A Muslim-owned arts-and-crafts store in Dearborn, Michigan is forcing its female Christian employees to wear traditional Islamic headscarves while on the job.
According to local reports, Khilāf Krafts began requiring its eight female employees to wear hijabs last week, following the U.S. Supreme Court’s 5-4 decision in Burwell v. Hobby Lobby, which gave religious rights to family-owned businesses.
Although five women working for the company are Muslims, the remaining three are practicing Christians. The company has threatened to fire any Christian woman who does not comply.
“My boss came in last Tuesday with a Koran in his hand and told us we were dressed like harlots,” says Karen Anderson, 28, a five year veteran of the company. “He gave us each a hijab and said if we didn’t wear it we’d be unemployed.
“I’m a strong believer in Jesus Christ. But my husband passed a few years ago and I need this job to support my kids. I don’t really have a choice. I have to wear it.”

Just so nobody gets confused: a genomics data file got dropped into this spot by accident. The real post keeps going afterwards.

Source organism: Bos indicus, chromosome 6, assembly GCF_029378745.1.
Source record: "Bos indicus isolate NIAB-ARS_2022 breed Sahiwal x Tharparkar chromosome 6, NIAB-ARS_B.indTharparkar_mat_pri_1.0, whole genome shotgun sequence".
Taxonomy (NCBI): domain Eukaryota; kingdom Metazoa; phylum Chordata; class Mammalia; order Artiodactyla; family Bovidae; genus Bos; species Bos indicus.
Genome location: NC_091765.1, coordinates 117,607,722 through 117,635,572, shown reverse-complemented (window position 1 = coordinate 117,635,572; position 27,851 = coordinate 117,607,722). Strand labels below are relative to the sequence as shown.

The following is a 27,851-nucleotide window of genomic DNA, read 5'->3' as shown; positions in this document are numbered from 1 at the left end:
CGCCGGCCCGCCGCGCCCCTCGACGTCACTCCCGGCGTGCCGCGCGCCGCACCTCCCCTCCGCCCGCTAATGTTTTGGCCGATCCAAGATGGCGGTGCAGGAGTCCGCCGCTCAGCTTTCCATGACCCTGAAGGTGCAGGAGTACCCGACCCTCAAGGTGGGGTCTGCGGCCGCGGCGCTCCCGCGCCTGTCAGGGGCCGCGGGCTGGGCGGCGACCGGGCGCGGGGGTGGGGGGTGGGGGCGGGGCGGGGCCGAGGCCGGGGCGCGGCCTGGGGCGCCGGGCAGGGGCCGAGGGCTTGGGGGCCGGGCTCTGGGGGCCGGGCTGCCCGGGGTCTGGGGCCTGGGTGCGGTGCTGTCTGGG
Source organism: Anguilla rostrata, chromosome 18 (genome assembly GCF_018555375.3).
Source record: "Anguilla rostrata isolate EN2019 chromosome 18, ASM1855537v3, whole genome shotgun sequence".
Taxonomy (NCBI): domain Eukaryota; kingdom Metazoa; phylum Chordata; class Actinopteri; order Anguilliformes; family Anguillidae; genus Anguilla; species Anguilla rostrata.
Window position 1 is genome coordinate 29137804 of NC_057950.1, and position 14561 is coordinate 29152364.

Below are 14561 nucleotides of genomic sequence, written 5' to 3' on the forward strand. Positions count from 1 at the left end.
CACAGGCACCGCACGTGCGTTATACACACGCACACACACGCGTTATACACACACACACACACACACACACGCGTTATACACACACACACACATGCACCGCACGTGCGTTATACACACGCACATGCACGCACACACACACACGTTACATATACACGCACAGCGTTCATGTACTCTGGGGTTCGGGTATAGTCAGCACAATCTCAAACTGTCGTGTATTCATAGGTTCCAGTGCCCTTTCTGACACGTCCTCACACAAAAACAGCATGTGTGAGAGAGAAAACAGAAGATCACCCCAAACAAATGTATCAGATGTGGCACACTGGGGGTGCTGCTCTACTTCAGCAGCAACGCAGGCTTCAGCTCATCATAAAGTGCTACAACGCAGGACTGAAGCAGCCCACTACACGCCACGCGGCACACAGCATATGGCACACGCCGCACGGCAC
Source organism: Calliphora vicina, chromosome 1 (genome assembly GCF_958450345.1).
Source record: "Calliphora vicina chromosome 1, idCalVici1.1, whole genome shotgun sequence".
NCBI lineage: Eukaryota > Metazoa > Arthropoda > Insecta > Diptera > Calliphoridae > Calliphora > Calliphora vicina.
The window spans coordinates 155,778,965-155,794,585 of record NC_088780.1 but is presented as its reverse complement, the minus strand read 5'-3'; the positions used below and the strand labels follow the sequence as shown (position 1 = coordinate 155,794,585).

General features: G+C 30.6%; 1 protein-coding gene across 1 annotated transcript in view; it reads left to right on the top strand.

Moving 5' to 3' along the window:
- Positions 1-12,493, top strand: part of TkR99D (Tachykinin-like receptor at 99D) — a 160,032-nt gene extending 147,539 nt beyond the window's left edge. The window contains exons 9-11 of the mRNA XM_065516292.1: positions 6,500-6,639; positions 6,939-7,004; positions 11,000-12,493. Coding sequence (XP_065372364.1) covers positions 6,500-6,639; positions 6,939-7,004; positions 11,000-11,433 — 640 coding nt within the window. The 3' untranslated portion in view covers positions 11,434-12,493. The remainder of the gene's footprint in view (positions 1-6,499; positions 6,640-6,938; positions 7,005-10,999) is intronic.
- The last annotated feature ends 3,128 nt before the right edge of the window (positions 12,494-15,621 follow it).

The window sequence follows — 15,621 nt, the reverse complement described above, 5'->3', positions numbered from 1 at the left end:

The Supreme Court’s majority opinion in the Hobby Lobby case allowed the Christian-owned retail chain to opt out of a federal law requiring employers to give female employees contraceptive coverage.
Although praised by conservative Christians, liberals fret that the decision will allow companies with devout owners of any faith to opt out of American laws they simply don’t like.
In her dissent Justice Ruth Bader Ginsburg expressed similar fears: “Approving some religious claims while deeming others unworthy of accommodation could be ‘perceived as favoring one religion over another,’ … The court, I fear, has ventured into a minefield.” she wrote.
Khilāf Krafts’ new policy has attracted outrage from women’s rights groups and Christian churches around the country. However, owner Khaleed El-Helani says he’s just a business owner practicing his faith.
“If Hobby Lobby can impose its religious beliefs on its employees, why can’t we?” he demands. “Are Christian business owners somehow more important than Muslim business owners?
“I read through the entire Supreme Court decision. I don’t really see what the problem is here. I’m a small, closely held business. I have devout religious beliefs. Why should I be forced to employ people if it violates my religion?”
El-Helani also says he plans on cutting off his employees’ hands if he catches them stealing, in accordance with Islamic law.
“This is what religious freedom looks like,” he explains. “Thanks John Roberts!”
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